Egypt’s Great Sphinx of Giza is the most instantly recognizable statue associated with Egypt, and Cairo is determined that it remain so. So when a full-size replica of the famous monument reappeared in China's northern Hebei province earlier this month, Egypt's response was swift and stern.
The Sphinx has been an issue of diplomatic demarches and complaints to UNESCO, the cultural arm of the United Nations, since a Chinese theme parkin Shijiazhuang put it up in 2014. The Chinese officials said that it had been constructed for a dramatic production and that it would be demolished after the filming was done.
After two years of intensive appeals to both the Chinese government and UNESCO, Cairo managed to get the Chinese authorities to remove the headfrom the giant statue. But another two years later, the controversy has returned. Last month, a Chinese news site reported that workers at the theme park had been seen reattaching the statue's head.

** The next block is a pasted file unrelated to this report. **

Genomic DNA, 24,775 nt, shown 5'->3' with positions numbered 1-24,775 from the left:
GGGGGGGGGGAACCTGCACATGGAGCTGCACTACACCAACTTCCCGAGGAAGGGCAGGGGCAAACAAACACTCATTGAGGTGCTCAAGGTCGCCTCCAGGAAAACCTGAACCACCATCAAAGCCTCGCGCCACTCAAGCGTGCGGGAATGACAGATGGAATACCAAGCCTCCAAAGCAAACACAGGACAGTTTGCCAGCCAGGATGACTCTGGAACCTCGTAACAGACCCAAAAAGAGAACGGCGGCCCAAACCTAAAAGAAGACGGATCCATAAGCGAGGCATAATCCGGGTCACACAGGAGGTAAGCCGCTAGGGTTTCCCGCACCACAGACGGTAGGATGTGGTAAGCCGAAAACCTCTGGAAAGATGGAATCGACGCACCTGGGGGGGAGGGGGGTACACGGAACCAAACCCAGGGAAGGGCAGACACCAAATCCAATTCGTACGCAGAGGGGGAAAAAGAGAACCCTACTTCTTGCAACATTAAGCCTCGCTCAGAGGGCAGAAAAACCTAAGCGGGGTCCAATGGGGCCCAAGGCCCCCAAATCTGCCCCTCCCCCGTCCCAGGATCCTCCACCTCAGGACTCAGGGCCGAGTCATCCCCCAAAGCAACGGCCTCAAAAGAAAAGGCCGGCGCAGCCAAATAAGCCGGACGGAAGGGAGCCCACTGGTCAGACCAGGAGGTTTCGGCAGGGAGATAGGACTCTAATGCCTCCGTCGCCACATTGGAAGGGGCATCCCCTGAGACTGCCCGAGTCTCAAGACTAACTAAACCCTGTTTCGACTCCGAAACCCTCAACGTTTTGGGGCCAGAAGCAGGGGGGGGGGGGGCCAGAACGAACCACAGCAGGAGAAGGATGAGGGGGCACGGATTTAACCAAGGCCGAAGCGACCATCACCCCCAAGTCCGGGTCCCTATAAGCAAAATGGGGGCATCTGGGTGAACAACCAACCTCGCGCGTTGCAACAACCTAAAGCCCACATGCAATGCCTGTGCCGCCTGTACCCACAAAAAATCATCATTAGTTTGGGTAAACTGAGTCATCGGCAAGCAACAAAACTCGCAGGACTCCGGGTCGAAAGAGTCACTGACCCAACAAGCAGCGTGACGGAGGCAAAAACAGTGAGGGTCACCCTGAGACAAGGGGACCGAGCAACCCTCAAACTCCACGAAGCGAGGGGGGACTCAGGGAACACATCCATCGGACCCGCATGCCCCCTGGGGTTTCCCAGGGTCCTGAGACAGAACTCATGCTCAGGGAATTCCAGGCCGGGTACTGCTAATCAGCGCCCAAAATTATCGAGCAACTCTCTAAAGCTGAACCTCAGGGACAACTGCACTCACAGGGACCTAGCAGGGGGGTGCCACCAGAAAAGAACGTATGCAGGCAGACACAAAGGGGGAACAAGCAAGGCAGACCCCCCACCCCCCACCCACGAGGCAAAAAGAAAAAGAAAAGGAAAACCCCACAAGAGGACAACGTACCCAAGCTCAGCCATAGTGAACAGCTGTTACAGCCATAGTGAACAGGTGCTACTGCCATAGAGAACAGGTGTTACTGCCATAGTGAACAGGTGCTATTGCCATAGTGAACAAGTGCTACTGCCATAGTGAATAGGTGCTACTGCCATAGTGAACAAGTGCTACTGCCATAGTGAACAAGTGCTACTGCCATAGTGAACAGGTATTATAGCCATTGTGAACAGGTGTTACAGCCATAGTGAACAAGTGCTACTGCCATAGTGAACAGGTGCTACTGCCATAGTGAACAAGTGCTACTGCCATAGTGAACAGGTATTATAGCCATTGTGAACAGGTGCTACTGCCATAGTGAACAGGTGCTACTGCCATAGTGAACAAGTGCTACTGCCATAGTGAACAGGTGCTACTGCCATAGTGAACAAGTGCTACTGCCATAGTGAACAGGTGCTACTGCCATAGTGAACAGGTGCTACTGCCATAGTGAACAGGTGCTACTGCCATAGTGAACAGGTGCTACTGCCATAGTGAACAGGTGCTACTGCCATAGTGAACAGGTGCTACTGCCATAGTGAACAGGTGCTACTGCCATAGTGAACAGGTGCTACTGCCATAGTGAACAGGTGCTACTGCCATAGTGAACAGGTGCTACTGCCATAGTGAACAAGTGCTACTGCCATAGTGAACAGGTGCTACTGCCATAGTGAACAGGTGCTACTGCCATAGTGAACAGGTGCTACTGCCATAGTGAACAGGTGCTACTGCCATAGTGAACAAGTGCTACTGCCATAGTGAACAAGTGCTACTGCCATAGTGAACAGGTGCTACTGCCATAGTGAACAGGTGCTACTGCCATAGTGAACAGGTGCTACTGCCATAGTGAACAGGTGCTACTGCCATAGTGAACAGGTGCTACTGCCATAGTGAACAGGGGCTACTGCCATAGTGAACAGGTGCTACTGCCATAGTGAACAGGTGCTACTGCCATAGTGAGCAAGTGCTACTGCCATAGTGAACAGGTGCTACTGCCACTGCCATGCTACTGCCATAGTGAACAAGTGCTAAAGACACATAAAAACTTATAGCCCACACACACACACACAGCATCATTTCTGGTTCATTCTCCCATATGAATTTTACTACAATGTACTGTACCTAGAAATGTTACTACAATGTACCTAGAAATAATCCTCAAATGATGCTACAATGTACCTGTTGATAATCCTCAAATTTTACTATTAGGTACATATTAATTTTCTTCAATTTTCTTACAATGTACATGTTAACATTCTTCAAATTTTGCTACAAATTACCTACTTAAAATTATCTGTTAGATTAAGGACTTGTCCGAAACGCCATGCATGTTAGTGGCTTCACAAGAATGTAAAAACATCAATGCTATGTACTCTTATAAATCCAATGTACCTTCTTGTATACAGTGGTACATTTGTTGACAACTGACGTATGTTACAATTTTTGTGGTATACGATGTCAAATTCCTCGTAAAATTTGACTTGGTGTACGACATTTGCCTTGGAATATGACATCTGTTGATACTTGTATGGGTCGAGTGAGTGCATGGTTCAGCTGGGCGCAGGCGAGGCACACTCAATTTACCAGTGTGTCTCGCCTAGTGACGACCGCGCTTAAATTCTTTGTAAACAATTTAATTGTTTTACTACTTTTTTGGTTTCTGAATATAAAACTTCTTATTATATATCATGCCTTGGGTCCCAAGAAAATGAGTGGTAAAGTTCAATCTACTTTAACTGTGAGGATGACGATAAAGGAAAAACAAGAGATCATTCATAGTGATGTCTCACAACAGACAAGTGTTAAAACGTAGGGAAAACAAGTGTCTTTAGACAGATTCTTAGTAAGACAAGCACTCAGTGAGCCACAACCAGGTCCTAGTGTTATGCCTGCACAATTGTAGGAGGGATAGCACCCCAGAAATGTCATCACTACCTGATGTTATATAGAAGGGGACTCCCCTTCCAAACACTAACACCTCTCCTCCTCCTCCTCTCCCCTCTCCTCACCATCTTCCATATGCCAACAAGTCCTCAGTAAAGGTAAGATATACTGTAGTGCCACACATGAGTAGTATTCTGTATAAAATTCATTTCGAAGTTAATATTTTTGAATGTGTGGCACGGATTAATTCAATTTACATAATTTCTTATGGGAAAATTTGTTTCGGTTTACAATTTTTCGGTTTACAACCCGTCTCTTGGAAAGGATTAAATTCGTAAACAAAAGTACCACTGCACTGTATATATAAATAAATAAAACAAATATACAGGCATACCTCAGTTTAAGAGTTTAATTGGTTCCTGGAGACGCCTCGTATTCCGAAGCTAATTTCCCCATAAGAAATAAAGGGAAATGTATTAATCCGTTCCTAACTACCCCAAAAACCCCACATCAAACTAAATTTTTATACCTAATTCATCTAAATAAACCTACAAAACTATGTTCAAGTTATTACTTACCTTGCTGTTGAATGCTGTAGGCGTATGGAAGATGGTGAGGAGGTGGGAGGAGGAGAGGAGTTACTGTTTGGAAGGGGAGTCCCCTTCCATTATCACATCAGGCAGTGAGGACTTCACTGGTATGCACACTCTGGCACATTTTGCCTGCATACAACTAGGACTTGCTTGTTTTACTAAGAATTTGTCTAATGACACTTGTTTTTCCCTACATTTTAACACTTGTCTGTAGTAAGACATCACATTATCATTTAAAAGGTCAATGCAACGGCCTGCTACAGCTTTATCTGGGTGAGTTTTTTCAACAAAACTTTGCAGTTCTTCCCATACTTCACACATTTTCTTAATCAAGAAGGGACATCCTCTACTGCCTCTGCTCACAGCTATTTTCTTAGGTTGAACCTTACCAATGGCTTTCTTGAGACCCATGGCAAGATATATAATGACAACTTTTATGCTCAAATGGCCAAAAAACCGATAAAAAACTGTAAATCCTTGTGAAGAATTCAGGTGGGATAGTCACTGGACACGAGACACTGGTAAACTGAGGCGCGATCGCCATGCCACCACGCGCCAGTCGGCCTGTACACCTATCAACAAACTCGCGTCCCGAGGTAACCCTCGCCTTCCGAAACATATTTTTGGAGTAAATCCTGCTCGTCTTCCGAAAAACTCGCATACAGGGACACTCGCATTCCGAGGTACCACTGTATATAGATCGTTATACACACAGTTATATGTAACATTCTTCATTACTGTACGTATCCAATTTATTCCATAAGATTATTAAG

Egypt protested that the Chinese authorities should have requested a permit from the Egyptian government and is now seeking to destroy the statue for once and all.
Elham Salah El-Deen, head of the museums sector at the Ministry of Antiquities, told Al-Monitor that any country wishing to make replicas of Egyptian antiquities has to first obtain permission from Egypt’s Ministry of Antiquities.
Duplication without permission is a violation of both Egypt’s Antiquities Protection Law, enacted in 1983, and Intellectual Property Rights Protection Law, enacted in 2002, as well as the Agreement on Trade-related Aspects of Intellectual Property Rights (TRIPS), Abdel Rehim Rehan, a professor of archaeology and a member of the Antiquities Committee at the Supreme Council of Culture, told Al-Monitor.
According to Rehan, international agreements such as TRIPS, a World Trade Organization agreement that both Egypt and China signed, protect intellectual property rights. Egypt has the right to sue any country that duplicates its antiquities without permission.
Under Egyptian law, Egypt’s Supreme Council for Antiquities is the only body entitled to produce modern versions of antiquities and issue permits for other entities or countries to produce replicas in accordance with its requirements.